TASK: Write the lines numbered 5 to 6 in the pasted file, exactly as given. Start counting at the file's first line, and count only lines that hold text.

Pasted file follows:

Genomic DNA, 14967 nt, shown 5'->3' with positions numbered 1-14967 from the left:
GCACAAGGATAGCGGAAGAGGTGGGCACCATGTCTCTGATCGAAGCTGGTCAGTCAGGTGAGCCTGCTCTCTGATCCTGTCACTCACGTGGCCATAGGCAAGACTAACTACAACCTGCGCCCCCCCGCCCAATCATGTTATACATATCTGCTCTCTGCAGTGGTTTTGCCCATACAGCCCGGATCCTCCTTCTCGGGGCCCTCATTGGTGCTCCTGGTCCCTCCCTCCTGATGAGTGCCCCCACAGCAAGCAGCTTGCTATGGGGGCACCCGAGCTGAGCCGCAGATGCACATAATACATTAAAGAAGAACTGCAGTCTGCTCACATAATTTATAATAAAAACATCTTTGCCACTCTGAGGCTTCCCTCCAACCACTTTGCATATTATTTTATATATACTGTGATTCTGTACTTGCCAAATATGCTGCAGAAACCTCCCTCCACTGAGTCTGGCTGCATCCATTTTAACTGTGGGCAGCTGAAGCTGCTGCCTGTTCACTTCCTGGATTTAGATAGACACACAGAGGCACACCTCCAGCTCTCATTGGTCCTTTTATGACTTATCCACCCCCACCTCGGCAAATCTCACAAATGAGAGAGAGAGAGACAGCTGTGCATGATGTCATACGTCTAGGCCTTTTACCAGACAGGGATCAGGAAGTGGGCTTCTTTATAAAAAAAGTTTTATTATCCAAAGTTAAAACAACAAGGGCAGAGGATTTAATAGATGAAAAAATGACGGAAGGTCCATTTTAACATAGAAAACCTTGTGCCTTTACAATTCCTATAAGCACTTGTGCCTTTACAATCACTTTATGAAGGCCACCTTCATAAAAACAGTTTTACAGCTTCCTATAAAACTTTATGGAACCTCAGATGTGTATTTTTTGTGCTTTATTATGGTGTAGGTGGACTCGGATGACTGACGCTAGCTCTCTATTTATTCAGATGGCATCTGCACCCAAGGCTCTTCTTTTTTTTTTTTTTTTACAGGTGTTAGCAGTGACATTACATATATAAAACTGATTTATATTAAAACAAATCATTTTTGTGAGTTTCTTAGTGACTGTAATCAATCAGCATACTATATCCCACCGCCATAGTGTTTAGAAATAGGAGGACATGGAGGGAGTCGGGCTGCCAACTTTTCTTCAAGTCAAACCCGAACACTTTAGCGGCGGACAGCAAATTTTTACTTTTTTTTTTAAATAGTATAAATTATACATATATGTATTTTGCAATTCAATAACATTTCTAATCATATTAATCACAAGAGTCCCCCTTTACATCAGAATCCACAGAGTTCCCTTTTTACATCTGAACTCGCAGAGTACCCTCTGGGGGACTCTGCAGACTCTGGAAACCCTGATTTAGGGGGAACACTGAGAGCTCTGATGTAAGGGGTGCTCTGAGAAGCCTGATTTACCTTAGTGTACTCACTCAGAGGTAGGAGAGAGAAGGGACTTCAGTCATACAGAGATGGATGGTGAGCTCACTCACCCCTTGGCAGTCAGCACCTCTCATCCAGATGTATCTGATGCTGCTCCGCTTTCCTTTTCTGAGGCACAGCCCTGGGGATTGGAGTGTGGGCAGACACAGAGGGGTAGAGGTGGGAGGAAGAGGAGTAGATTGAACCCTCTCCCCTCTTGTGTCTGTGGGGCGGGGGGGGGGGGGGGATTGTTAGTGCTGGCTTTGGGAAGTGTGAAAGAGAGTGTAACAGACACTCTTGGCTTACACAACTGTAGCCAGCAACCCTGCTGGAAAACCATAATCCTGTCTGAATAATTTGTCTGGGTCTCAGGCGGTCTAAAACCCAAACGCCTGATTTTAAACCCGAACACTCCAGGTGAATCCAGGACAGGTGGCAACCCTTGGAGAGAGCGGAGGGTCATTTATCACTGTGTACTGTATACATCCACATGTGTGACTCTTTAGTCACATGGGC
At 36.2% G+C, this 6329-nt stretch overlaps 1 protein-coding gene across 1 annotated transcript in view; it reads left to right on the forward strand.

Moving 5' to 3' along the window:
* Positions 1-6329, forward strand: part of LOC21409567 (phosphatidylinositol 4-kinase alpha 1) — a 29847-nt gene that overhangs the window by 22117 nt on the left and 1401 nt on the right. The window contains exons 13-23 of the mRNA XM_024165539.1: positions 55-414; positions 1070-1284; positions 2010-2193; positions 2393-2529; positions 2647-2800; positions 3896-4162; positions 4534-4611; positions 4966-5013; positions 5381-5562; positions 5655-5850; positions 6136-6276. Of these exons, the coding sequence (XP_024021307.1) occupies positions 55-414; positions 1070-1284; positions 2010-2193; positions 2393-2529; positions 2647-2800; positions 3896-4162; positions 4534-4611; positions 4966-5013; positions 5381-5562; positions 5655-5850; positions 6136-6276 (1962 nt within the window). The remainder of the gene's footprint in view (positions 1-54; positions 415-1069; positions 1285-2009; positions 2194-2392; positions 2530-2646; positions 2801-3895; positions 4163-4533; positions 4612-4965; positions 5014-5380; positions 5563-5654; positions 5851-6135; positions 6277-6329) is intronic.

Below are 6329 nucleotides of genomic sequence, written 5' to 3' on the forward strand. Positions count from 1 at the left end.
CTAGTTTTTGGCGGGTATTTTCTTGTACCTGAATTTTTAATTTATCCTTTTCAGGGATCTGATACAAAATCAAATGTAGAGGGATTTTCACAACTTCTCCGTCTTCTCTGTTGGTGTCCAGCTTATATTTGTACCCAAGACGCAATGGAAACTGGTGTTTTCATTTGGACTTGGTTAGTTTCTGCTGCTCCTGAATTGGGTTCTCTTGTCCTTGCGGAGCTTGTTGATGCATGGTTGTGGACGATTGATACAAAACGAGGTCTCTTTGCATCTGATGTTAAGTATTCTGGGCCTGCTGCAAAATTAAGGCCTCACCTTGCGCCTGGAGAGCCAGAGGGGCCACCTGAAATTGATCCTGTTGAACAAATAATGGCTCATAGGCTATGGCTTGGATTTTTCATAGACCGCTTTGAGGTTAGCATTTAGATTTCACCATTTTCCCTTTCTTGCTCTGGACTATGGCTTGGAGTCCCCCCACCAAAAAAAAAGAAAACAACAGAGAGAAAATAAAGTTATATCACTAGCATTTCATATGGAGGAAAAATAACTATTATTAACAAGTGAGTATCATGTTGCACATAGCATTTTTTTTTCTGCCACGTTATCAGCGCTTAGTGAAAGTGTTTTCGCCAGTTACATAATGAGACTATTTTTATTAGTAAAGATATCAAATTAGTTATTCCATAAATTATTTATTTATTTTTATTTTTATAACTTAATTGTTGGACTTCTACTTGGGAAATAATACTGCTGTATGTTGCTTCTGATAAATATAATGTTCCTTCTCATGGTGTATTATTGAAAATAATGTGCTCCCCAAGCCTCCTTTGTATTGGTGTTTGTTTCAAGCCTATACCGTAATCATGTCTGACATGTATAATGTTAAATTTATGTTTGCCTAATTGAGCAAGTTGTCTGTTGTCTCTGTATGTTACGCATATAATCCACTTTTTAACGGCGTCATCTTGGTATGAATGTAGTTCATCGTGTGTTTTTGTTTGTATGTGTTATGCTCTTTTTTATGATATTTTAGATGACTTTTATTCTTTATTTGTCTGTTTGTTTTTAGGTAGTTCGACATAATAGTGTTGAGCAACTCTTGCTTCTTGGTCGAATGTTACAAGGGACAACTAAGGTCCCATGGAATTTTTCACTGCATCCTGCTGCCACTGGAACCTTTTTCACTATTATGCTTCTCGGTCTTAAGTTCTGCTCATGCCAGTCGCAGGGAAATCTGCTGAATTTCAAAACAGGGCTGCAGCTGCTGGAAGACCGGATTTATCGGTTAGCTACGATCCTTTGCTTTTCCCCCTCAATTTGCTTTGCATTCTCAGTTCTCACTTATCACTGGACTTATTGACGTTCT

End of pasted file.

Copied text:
* Positions 1-6329, forward strand: part of LOC21409567 (phosphatidylinositol 4-kinase alpha 1) — a 29847-nt gene that overhangs the window by 22117 nt on the left and 1401 nt on the right. The window contains exons 13-23 of the mRNA XM_024165539.1: positions 55-414; positions 1070-1284; positions 2010-2193; positions 2393-2529; positions 2647-2800; positions 3896-4162; positions 4534-4611; positions 4966-5013; positions 5381-5562; positions 5655-5850; positions 6136-6276. Of these exons, the coding sequence (XP_024021307.1) occupies positions 55-414; positions 1070-1284; positions 2010-2193; positions 2393-2529; positions 2647-2800; positions 3896-4162; positions 4534-4611; positions 4966-5013; positions 5381-5562; positions 5655-5850; positions 6136-6276 (1962 nt within the window). The remainder of the gene's footprint in view (positions 1-54; positions 415-1069; positions 1285-2009; positions 2194-2392; positions 2530-2646; positions 2801-3895; positions 4163-4533; positions 4612-4965; positions 5014-5380; positions 5563-5654; positions 5851-6135; positions 6277-6329) is intronic.

Below are 6329 nucleotides of genomic sequence, written 5' to 3' on the forward strand. Positions count from 1 at the left end.